Connell, R.W. 1985. “Theorising Gender.” Sociology 19 (2): 260-272.
Social theories of gender required by sexual politics (developed through feminism, gay liberation, psychoanalysis, soc/psych). Two theories emerged out of this – sex roles versus power relations between categories of men and women. Critiques both, works to modify latter theory. Assumptions about the naturalness and difference in gender can be addressed through studying negative examples of this gendering.
Sexuality, child development, family, sex roles and sex norms, kinship is part of a social, not biological whole, and bears power and inequality in its structure. Gender conceptualized through the relationship of these things. Labels this network “gender relations” (261), but often relies on heteronormative assumptions, absence of gay families, sexualities, etc.
Sex Roles: Mead and Parsons as figureheads, gender as socialized and enacted, connects larger social structures to individual personality formation. Inequalities attributed to stereotypes, relief of inequality results from breaking down stereotypes, offering girls better role models, anti-discrimination and equal opportunity programs. Viewed as socially deterministic, variations from these roles are sanctioned, and critiqued for its static nature (inability to cope with social change – change as something happening from outside, not within – where does change source?!)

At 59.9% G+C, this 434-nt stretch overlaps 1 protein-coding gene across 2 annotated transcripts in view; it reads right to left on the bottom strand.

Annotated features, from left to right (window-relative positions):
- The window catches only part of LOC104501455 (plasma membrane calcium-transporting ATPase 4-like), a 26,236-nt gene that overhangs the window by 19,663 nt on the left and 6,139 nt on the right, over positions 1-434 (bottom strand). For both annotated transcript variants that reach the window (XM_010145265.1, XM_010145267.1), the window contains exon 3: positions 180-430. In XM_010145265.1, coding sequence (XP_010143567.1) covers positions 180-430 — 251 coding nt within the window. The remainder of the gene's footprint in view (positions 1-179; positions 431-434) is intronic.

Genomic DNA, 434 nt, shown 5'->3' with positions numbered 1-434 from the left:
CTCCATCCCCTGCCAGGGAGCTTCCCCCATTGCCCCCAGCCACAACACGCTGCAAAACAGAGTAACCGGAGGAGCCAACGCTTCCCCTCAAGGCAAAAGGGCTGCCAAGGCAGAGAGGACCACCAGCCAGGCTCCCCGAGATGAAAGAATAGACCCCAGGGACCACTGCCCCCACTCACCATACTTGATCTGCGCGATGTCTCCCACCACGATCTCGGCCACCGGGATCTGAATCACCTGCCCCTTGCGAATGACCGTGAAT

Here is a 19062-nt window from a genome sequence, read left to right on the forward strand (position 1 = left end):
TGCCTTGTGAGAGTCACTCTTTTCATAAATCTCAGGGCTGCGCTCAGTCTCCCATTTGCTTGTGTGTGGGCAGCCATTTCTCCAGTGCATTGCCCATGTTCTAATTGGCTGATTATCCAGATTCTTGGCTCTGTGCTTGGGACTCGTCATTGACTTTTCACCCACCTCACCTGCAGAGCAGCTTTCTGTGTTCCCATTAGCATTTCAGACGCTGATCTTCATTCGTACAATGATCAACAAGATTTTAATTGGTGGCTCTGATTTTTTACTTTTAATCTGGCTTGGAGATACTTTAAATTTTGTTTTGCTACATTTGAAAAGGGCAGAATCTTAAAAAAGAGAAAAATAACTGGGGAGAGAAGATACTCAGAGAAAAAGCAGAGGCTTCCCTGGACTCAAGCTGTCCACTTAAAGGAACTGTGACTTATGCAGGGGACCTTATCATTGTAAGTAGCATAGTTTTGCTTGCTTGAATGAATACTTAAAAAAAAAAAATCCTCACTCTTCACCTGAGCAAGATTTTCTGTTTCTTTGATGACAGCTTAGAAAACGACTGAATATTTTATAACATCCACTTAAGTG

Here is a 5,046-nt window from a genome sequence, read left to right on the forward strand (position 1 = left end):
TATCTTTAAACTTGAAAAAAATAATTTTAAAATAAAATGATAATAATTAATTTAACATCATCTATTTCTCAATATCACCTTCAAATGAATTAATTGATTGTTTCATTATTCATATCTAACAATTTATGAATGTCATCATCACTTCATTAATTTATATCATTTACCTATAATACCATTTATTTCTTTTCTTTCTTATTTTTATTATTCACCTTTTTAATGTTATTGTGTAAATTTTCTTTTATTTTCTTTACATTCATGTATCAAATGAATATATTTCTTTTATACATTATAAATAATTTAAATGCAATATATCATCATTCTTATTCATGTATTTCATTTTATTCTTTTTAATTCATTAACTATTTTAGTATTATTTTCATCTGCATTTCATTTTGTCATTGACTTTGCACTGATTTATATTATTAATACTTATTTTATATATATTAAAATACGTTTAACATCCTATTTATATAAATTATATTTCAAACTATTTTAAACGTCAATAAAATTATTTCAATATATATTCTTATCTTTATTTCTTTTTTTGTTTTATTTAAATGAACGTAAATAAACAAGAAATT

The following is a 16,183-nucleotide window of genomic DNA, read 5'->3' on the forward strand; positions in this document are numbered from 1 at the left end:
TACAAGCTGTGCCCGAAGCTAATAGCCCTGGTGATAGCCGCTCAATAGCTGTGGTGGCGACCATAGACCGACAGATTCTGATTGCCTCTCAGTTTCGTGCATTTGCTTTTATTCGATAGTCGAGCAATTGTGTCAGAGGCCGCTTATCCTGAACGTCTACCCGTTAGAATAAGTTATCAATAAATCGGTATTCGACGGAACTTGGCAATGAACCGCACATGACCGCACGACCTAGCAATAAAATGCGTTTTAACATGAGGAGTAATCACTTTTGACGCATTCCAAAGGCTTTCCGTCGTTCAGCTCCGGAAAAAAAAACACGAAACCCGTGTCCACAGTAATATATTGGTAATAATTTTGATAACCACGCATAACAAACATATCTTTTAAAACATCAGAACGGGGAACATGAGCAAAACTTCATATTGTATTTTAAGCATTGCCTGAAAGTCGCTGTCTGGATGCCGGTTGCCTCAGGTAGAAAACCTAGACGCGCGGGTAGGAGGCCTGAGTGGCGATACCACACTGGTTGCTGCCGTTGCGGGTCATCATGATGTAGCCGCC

Power analysis and categoricalism: conceptualizing gender as a power relationship, comparing it to class structure “sex class” (Firestone 1970)***, sustained by violence, fear, force, etc. – keeping “all women in the state of fearing all men” — yet, some work with functionalist ideas, seeing power behind divisions of labor, family life, child rearing, role in capitalism’s execution. Essentialist, divides based on biological reductionism, assumes people fit neatly within these categories. Notes that this type of theory tends to reduce other important social categories; now (in mid-1980s) improving, reductionism to sex and embodiment to the experience of gendered masculinity or femininity. Difficult to collapse the variety of male identities into dominant forms of oppression-based masculinity. Both patriarchal and anti-patriarchal categoricalism can remove the ability to move gender theory into political practice.
New Approach: references Foucault (1980)*** in noting that definitive, static identity needs are relatively recent adoption, based upon sex; helps to legitimize structures of hierarchy (Donzelot 1979)***,
Donzelot, J. 1979. The Policing of Families. New York: Pantheon.
Firestone, S. 1980. The Dialectic of Sex. New York: Bantam.
Foucault, M. 1979. The History of Sexuality¸Volume I. London, Allen Lane.